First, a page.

In my entry criteria, I typically focus on companies that have a sustainable dividend payment. A sustainable dividend payment is one where the ratio of dividends to earnings per share in a given year does not exceed 60%. In addition, I also focus on the price/earnings ratio, which is a ratio of the stock price over the annual earnings per share.
Astute readers would thus notice that earnings per share is a key component of my analysis, as it is part of the P/E and dividend payout ratio calculations. For my analysis of earnings per share, I tend to focus on income from continuing operations. These generate earnings from sources, which have a high chance of recurring for many years. Many companies however generate one time gains or losses which directly affect earnings per share. As a result, I tend to “normalize” this key indicator, in order to have an objective analysis.
In a previous article, I expressed my concerns over the sustainability of AT&T's and other telecom companies' dividend payments. On the surface however, it appeared that AT&T (T) earned $3.35/share in 2010. This represents the highest EPS amount ever. In addition, the P/E ratio seems to be 8.50, while the dividend payout ratio is 51.30%. When you drill further into the earnings figures and switch to a quarterly view however, one would notice that the company earned $1.95 in the third quarter of 2010. This was much higher than the $0.54/share earned in the third quarter of 2009, and much higher than the $0.68/share earned in the second quarter of 2010. I researched the issue, and found this press release from the company’s website:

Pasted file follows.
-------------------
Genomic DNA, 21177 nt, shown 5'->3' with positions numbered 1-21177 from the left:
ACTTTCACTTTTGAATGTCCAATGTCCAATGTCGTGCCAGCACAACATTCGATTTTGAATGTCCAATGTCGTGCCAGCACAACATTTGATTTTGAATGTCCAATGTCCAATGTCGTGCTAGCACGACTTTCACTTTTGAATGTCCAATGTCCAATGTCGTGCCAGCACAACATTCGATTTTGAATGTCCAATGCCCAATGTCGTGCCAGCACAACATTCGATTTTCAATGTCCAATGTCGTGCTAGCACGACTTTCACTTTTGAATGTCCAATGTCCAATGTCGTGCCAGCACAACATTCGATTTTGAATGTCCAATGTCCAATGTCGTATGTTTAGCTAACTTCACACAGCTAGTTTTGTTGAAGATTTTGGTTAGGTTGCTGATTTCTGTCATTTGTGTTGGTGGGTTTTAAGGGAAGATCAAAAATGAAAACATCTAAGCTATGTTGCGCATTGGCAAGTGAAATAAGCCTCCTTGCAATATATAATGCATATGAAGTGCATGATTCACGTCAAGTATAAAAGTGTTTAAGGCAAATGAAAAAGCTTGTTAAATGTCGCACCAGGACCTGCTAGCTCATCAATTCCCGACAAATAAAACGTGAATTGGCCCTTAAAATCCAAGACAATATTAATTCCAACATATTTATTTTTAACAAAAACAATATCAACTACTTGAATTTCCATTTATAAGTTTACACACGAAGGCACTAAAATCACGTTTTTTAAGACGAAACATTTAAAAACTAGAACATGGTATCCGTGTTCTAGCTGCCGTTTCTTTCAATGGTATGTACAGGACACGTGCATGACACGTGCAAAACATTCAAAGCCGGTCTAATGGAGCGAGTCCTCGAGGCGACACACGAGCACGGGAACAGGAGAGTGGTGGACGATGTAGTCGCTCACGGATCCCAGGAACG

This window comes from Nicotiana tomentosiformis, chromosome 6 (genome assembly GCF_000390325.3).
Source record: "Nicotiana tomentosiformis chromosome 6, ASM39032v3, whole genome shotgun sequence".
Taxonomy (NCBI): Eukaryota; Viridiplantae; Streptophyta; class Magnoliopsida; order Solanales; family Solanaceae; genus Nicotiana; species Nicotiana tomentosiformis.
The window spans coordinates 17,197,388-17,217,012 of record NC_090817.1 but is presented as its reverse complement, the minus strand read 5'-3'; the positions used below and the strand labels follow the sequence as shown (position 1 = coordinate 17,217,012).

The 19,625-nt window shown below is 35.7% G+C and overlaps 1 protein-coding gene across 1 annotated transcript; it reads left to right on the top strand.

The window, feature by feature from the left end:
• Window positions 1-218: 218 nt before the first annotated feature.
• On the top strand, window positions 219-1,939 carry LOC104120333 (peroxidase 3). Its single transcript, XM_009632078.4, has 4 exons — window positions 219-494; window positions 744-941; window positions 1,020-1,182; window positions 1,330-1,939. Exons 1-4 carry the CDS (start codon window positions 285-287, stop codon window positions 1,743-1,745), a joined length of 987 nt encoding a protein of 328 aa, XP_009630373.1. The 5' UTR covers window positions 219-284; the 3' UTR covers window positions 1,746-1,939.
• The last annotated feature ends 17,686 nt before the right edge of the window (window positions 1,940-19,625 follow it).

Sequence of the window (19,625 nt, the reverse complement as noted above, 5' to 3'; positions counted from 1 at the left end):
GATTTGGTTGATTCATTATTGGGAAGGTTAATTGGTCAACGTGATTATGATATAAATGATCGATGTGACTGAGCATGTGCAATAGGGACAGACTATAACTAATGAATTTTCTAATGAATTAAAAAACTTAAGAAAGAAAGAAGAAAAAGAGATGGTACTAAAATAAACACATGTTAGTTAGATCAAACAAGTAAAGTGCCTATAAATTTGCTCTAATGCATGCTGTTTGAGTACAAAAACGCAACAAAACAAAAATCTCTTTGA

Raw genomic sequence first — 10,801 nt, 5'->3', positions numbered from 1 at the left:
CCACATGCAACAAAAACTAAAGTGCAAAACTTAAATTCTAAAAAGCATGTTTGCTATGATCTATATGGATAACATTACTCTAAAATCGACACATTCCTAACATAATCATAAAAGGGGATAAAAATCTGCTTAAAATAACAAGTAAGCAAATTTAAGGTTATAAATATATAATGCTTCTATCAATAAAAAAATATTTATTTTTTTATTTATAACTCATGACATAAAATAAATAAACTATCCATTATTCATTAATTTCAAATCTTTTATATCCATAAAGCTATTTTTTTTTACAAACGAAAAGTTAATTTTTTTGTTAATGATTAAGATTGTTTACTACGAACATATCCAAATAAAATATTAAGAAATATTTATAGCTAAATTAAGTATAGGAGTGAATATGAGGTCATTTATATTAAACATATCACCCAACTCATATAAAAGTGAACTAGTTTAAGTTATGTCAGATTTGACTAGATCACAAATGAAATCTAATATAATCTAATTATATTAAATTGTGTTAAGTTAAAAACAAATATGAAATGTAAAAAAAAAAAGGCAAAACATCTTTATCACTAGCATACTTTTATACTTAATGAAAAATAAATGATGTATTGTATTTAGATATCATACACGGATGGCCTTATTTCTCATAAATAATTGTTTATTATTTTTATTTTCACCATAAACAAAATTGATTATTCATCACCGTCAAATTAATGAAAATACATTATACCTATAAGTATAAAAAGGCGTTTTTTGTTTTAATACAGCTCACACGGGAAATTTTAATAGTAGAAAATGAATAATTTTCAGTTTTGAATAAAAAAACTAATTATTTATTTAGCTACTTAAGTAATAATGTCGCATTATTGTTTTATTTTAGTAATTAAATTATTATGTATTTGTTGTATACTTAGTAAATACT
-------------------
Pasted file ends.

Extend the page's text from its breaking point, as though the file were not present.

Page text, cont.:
Third-quarter 2010 net income attributable to AT&T totaled $12.3 billion, or $2.08 per diluted share, including $1.53 in one-time gains from a previously disclosed tax settlement and the sale of Sterling Commerce.
This shows that the company earned $1.53/share from a one-time gain. In addition, $0.13/share came from discontinued operations. This leads to a normalized EPS of $0.42 for the quarter, which decreases earnings per share for 2010 to $1.69/share. As a result, the dividend payout ratio looks closer to 100%, whereas the P/E ratio looks close to 16.70. Even if AT&T manages to earn $2.40/share in 2011, its dividend coverage is still unsustainable at 72%. Check my analysis of the stock.
For Coca-Cola (KO) a large portion of the EPS for 2010 investors are seeing is coming from a gain related to the purchase of CCE North American Operations. Most investors see annual EPS of 5.06/share in 2010, which makes the P/E 13 and the DPR to be 37.20%. Zooming in on the EPS for the fourth quarter of 2010, one could see that the firm had EPS of 2.46/share, which was higher than the Q4 2009 earnings of $0.66/share and the Q3 2010 earnings of $0.88/share.
From the company's press release:
Fourth quarter reported EPS was $2.46, with comparable EPS at $0.72, up 9%, including a $0.02 dilutive impact to comparable EPS as a result of the Coca-Cola Enterprises transaction. Full-year reported EPS was $5.06, with comparable EPS at $3.49, up 14%.
Here's more from the press release:
As required by accounting standards, the Company revalued its 33% ownership of CCE to fair value at the closing date of the transaction to acquire CCE's North American operations, resulting in a $5.0 billion one-time non-cash gain in the fourth quarter of 2010.
So to summarize, I used EPS of $3.83 in my analysis of Coca-Cola, rather than $5.06 since the extra $1.23 dollars/share came from basically writing up the company's previous initial partial investment in the bottling plans when it acquired them in full. These are one time earnings events, so they should not be taken into consideration. This increased the P/E ratio to 17.30 and the dividend payout ratio to 49.10%.
As a result, I would stay away from AT&T (T), despite its mouth watering yield of 6%. I am wary of high-yielding stocks, particularly from the telecom sectors. I would also prefer buying PepsiCo (NYSE:PEP) stock over Coca-Cola (KO), given the fact that PepsiCo is cheaper than Coke.
Disclosure: Long KO and PEP